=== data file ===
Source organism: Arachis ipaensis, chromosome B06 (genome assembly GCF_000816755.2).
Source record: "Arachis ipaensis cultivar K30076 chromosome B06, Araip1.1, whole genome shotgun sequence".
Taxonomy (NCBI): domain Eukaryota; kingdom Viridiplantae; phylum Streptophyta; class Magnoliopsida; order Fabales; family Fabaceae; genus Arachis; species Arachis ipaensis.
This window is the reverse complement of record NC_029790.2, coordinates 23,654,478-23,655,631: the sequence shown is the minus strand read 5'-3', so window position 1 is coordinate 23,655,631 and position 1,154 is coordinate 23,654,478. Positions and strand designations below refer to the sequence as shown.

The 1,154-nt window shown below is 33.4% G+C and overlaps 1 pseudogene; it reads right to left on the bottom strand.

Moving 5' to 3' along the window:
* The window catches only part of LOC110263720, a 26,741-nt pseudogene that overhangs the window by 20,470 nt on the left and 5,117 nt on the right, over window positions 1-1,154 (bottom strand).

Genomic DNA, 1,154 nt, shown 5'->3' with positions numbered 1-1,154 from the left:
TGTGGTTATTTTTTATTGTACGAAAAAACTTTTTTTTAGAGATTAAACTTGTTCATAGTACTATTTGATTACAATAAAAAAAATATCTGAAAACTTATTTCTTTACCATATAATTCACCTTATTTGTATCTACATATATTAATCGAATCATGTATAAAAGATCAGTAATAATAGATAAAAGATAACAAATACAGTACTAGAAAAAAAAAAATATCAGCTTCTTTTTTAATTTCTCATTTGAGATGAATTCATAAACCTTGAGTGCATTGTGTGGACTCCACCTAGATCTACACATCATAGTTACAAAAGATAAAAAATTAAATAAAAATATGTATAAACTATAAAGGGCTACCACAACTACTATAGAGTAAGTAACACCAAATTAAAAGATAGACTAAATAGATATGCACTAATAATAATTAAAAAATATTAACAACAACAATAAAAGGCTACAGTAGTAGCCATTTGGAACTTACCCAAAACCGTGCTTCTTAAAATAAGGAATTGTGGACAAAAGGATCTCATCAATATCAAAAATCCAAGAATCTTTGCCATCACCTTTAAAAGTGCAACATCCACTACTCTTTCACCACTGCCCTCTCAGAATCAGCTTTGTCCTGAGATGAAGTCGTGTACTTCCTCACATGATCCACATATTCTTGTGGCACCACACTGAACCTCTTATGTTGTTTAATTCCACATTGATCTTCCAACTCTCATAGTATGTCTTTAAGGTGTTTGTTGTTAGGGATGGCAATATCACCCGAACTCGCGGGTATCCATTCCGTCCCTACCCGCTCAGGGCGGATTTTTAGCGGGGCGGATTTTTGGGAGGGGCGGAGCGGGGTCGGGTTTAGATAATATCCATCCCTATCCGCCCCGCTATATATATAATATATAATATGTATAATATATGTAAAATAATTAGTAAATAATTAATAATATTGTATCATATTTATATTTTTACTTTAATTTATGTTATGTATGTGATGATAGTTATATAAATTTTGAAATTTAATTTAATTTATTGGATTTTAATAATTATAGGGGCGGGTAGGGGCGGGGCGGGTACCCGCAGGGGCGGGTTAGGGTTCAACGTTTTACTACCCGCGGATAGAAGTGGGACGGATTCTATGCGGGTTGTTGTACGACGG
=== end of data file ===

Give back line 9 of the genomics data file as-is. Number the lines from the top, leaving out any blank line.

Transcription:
TGTGGTTATTTTTTATTGTACGAAAAAACTTTTTTTTAGAGATTAAACTTGTTCATAGTACTATTTGATTACAATAAAAAAAATATCTGAAAACTTATTTCTTTACCATATAATTCACCTTATTTGTATCTACATATATTAATCGAATCATGTATAAAAGATCAGTAATAATAGATAAAAGATAACAAATACAGTACTAGAAAAAAAAAAATATCAGCTTCTTTTTTAATTTCTCATTTGAGATGAATTCATAAACCTTGAGTGCATTGTGTGGACTCCACCTAGATCTACACATCATAGTTACAAAAGATAAAAAATTAAATAAAAATATGTATAAACTATAAAGGGCTACCACAACTACTATAGAGTAAGTAACACCAAATTAAAAGATAGACTAAATAGATATGCACTAATAATAATTAAAAAATATTAACAACAACAATAAAAGGCTACAGTAGTAGCCATTTGGAACTTACCCAAAACCGTGCTTCTTAAAATAAGGAATTGTGGACAAAAGGATCTCATCAATATCAAAAATCCAAGAATCTTTGCCATCACCTTTAAAAGTGCAACATCCACTACTCTTTCACCACTGCCCTCTCAGAATCAGCTTTGTCCTGAGATGAAGTCGTGTACTTCCTCACATGATCCACATATTCTTGTGGCACCACACTGAACCTCTTATGTTGTTTAATTCCACATTGATCTTCCAACTCTCATAGTATGTCTTTAAGGTGTTTGTTGTTAGGGATGGCAATATCACCCGAACTCGCGGGTATCCATTCCGTCCCTACCCGCTCAGGGCGGATTTTTAGCGGGGCGGATTTTTGGGAGGGGCGGAGCGGGGTCGGGTTTAGATAATATCCATCCCTATCCGCCCCGCTATATATATAATATATAATATGTATAATATATGTAAAATAATTAGTAAATAATTAATAATATTGTATCATATTTATATTTTTACTTTAATTTATGTTATGTATGTGATGATAGTTATATAAATTTTGAAATTTAATTTAATTTATTGGATTTTAATAATTATAGGGGCGGGTAGGGGCGGGGCGGGTACCCGCAGGGGCGGGTTAGGGTTCAACGTTTTACTACCCGCGGATAGAAGTGGGACGGATTCTATGCGGGTTGTTGTACGACGG